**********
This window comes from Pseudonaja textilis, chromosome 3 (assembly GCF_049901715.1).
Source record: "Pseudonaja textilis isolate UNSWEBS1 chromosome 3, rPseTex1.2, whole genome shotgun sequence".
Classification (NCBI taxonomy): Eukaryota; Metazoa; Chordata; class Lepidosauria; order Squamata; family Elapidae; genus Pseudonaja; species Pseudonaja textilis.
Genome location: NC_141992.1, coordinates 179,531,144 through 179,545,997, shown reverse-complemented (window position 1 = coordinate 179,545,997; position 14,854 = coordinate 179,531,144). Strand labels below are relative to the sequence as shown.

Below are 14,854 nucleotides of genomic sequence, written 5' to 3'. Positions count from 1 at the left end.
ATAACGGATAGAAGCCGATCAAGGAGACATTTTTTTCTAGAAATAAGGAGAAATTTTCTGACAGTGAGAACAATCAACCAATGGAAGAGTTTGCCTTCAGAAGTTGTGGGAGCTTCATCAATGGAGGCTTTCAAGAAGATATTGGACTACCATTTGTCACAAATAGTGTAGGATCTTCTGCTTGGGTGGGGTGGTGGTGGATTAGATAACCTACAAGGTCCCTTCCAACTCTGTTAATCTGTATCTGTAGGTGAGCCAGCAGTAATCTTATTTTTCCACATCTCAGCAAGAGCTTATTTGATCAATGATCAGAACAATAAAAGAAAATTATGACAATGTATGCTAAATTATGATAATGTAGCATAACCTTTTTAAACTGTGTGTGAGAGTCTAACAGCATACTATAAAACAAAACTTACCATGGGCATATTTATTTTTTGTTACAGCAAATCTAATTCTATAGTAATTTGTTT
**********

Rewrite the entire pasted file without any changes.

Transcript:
This window comes from Pseudonaja textilis, chromosome 3 (assembly GCF_049901715.1).
Source record: "Pseudonaja textilis isolate UNSWEBS1 chromosome 3, rPseTex1.2, whole genome shotgun sequence".
Classification (NCBI taxonomy): Eukaryota; Metazoa; Chordata; class Lepidosauria; order Squamata; family Elapidae; genus Pseudonaja; species Pseudonaja textilis.
Genome location: NC_141992.1, coordinates 179,531,144 through 179,545,997, shown reverse-complemented (window position 1 = coordinate 179,545,997; position 14,854 = coordinate 179,531,144). Strand labels below are relative to the sequence as shown.

Below are 14,854 nucleotides of genomic sequence, written 5' to 3'. Positions count from 1 at the left end.
ATAACGGATAGAAGCCGATCAAGGAGACATTTTTTTCTAGAAATAAGGAGAAATTTTCTGACAGTGAGAACAATCAACCAATGGAAGAGTTTGCCTTCAGAAGTTGTGGGAGCTTCATCAATGGAGGCTTTCAAGAAGATATTGGACTACCATTTGTCACAAATAGTGTAGGATCTTCTGCTTGGGTGGGGTGGTGGTGGATTAGATAACCTACAAGGTCCCTTCCAACTCTGTTAATCTGTATCTGTAGGTGAGCCAGCAGTAATCTTATTTTTCCACATCTCAGCAAGAGCTTATTTGATCAATGATCAGAACAATAAAAGAAAATTATGACAATGTATGCTAAATTATGATAATGTAGCATAACCTTTTTAAACTGTGTGTGAGAGTCTAACAGCATACTATAAAACAAAACTTACCATGGGCATATTTATTTTTTGTTACAGCAAATCTAATTCTATAGTAATTTGTTT